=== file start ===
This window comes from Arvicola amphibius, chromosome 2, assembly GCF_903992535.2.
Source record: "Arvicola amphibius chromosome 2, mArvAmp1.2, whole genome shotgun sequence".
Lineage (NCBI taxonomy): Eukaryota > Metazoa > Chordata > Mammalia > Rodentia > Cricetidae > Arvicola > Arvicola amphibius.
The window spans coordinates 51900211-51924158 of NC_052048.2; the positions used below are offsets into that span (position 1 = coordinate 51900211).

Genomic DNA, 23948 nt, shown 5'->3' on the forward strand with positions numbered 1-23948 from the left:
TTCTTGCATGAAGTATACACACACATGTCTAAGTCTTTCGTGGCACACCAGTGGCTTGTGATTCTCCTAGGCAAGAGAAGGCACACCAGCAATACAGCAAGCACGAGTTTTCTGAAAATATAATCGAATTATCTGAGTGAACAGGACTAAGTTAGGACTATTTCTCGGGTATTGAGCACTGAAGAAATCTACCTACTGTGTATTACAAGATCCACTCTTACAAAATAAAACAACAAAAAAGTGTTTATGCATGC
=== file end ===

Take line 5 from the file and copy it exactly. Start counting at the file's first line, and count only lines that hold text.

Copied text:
Genomic DNA, 23948 nt, shown 5'->3' on the forward strand with positions numbered 1-23948 from the left: